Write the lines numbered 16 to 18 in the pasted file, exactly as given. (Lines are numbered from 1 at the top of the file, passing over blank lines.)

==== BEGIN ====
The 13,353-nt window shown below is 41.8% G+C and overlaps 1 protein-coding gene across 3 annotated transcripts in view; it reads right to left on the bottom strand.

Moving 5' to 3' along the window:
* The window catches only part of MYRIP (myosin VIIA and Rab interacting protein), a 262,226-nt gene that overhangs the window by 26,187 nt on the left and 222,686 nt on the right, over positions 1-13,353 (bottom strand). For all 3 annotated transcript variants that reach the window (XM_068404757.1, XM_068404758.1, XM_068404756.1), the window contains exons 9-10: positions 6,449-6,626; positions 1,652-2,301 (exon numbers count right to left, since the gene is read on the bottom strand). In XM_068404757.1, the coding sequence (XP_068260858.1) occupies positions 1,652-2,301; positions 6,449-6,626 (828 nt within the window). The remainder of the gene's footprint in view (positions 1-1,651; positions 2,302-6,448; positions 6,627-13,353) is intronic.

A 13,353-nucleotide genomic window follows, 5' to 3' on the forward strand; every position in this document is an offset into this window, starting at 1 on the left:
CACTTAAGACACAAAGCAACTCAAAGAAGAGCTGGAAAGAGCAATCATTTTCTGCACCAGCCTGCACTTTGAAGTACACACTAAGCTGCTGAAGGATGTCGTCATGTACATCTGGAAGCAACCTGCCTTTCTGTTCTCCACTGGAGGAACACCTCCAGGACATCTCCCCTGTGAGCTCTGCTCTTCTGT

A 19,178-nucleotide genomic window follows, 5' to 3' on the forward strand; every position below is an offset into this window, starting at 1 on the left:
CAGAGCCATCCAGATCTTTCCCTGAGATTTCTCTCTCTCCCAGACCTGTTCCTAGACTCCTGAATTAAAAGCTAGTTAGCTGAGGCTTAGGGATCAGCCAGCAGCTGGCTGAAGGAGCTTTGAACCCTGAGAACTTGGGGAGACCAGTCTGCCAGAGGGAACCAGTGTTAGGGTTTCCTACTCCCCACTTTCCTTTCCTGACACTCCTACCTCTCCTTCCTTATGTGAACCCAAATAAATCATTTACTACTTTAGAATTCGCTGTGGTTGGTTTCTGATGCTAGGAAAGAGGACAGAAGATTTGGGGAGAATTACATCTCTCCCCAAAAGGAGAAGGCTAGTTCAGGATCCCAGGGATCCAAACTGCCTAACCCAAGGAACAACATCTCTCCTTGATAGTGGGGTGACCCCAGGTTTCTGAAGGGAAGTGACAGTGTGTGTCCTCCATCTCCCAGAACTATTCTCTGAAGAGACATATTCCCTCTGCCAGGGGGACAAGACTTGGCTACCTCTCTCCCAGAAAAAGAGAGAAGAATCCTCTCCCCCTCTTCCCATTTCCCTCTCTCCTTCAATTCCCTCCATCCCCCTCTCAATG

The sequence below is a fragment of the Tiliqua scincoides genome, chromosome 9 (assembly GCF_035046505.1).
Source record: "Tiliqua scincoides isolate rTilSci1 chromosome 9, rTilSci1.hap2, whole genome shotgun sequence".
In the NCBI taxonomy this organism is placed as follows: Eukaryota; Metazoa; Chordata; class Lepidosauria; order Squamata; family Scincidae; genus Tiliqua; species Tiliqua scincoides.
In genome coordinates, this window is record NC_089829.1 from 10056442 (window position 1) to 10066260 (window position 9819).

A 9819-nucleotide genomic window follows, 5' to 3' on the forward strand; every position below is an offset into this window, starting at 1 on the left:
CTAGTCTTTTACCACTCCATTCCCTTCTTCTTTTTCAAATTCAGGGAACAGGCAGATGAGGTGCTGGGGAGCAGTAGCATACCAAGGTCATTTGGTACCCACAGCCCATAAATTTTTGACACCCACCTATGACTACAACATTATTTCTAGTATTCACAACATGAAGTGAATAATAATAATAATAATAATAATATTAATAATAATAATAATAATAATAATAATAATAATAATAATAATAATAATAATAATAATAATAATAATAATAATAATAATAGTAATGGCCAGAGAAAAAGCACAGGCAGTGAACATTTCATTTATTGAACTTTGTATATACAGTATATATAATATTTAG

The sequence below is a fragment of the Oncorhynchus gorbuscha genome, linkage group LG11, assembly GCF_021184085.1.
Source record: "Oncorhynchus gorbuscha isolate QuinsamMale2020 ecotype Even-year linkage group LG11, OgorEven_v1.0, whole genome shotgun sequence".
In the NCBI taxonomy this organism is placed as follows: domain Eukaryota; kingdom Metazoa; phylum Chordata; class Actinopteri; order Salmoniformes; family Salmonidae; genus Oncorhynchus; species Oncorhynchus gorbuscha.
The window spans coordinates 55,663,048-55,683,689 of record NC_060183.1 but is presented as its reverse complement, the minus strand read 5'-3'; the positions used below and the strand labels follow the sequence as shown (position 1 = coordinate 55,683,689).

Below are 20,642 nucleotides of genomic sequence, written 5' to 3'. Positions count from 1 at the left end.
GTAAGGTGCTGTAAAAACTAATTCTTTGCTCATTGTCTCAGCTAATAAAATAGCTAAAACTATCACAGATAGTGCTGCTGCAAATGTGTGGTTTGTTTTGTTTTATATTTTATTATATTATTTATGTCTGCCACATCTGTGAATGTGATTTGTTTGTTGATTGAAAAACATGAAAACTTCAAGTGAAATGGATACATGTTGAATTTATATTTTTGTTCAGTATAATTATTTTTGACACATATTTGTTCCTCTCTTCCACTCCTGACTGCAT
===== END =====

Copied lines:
In the NCBI taxonomy this organism is placed as follows: domain Eukaryota; kingdom Metazoa; phylum Chordata; class Actinopteri; order Salmoniformes; family Salmonidae; genus Oncorhynchus; species Oncorhynchus gorbuscha.
The window spans coordinates 55,663,048-55,683,689 of record NC_060183.1 but is presented as its reverse complement, the minus strand read 5'-3'; the positions used below and the strand labels follow the sequence as shown (position 1 = coordinate 55,683,689).

Below are 20,642 nucleotides of genomic sequence, written 5' to 3'. Positions count from 1 at the left end.